My stepfather is the type of man who requires a ten-minute nap some time between noon and three to get through the day, which meant that he would often fall asleep in the middle of reading to me. The Chronicles of Narnia were a tedious affair, punctuated more by snores than witches and wardrobes. And so, in a fit of irritability, I taught myself to read when I was four. Ever since then, words have been my safe space. It sounds cliché. It probably is. But it’s true.

I was one of those intolerably shy little girls who loathed going out with my parents. When they took me to mingle at parties, I would hide in my mother’s skirt, nearly pulling it off in an attempt to be invisible. People terrified me. They were unpredictable: they fell in and out of love like it meant nothing, they lied behind smiles, they yelled when you couldn’t understand them, they cried without saying anything at all. Books never changed. I was so in love with the sense of constancy books gave me that I brought them everywhere with me. My mother actually had to ground me from reading in an attempt to force me to socialize (and to stop me from using a twisted ankle as my excuse for skipping swim practices to read).

I learned to write, and the world became a controllable place. Processing emotions through the voice of a character you are writing about makes you feel as if those emotions are not your own, as if they cannot hurt you. Writing makes you feel like you’re not alone; someone is listening. It’s a liberating thing, really. My high school experience was filled with poetry and short stories, hours behind a computer screen writing about the things I could not face.

College has been different. People are wonderful; they are living, breathing novels that I can interact with. I spend nearly all of my time with them. I talk with them; I dance with them; I cry with them; I love them. But they are still terrifying. I have learned everything and more from the people I have known and loved (and hated); I have felt the deepest joys and sorrows; I have realized that conversations with characters in the real world can be better than creating conversations with myself through characters in a story. But, I have also stopped writing.

This blog is an attempt to begin again (in the words of Taylor Swift, who I’m still trying to really decide upon). It’s been so long that I’m not sure if I’m good at it anymore, or if I was ever good at all (self-doubt is omnipresent in my life), but a very dear friend of mine told me I should give it a try.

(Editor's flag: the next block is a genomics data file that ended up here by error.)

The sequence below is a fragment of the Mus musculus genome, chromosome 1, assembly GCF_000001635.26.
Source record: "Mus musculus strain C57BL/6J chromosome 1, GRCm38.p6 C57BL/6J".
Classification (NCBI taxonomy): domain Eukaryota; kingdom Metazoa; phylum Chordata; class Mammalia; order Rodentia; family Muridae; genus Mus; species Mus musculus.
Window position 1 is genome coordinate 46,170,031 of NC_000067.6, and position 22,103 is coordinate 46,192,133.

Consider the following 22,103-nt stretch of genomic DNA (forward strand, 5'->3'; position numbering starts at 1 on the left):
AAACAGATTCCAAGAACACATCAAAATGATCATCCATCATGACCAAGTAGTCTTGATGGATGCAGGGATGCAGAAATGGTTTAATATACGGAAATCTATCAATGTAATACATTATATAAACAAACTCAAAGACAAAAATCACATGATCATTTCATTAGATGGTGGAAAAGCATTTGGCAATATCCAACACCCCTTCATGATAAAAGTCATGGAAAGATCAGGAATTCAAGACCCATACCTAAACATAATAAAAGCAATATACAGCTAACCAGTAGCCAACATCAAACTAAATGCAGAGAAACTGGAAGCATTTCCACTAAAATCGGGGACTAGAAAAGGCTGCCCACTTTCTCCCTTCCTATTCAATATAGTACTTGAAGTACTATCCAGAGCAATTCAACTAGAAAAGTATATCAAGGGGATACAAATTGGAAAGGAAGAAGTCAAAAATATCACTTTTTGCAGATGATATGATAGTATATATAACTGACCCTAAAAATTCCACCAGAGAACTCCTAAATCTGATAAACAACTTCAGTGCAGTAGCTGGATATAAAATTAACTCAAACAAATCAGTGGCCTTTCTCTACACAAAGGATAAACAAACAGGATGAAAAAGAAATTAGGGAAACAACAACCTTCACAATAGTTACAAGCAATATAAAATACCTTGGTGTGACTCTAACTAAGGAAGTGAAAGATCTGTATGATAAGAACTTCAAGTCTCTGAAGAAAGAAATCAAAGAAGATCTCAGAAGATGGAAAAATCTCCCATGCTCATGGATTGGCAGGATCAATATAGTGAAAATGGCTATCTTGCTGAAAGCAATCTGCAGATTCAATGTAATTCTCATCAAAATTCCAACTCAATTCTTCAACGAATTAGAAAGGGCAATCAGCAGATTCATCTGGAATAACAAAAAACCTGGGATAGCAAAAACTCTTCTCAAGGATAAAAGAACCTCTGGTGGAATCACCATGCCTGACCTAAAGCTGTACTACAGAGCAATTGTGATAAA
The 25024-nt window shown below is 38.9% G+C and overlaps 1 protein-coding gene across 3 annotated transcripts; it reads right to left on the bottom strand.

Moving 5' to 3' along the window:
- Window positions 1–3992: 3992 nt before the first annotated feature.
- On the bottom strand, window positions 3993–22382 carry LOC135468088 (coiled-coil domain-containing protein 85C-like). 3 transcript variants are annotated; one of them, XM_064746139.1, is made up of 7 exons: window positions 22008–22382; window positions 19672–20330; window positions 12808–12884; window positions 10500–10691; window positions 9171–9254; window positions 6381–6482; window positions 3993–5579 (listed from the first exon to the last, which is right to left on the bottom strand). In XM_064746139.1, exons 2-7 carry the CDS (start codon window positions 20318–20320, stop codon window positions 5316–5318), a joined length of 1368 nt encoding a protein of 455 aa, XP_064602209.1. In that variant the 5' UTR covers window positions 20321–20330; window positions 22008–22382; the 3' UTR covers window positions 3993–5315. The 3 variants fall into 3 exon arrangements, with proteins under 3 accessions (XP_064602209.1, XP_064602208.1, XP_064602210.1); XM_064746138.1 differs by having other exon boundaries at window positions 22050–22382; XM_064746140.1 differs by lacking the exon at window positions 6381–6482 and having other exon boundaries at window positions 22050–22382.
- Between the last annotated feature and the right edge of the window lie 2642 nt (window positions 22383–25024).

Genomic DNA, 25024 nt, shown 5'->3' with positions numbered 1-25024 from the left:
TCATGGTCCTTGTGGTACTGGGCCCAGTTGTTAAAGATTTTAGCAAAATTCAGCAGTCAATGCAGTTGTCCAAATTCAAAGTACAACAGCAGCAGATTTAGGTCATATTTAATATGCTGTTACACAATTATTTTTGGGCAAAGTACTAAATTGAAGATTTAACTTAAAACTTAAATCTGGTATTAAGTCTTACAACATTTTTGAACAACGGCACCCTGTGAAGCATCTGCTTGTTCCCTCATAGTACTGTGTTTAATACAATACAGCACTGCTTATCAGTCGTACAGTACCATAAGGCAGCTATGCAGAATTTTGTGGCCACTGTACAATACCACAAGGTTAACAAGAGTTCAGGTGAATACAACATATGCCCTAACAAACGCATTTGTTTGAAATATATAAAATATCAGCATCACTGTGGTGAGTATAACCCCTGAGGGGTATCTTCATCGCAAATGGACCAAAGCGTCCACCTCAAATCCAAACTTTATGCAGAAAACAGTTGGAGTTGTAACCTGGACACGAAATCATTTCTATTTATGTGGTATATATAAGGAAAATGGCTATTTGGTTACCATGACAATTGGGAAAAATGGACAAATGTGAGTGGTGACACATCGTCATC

I’ve been a thinking a lot about my parents while I’ve been in college. In many ways, “distance makes the heart grow fonder” is a very true statement. I did not realize the unconditional love I have for them until I didn’t get to see them everyday. I truly feel the experiences I’ve had since I’ve left them (and home) have begun to solidify the person I was meant to be. But I wonder what experiences shaped them. My parents have led amazing lives: my father was a two-time National Champion and All-American for volleyball, he played professionally on the beach and in Europe, my mother ran away from home to join a punk rock band, was a governess in England, and sailed around the world, my stepfather was a semi-professional windsurfer, an Olympian in kayaking, my stepmother is an artist with one of the deepest hearts I have ever come across. I know the generalities of their fantastic lives, but they are more like the stories you read about in a newspaper than tangible things I can touch.

I do not want that for my children. I want them to know who I was, so they can better understand who I am. So this is it: this is for my parents, for my friends, for you, for me, for the strangers, for the dreamers, for the haters, but mostly, this is for my daughter.


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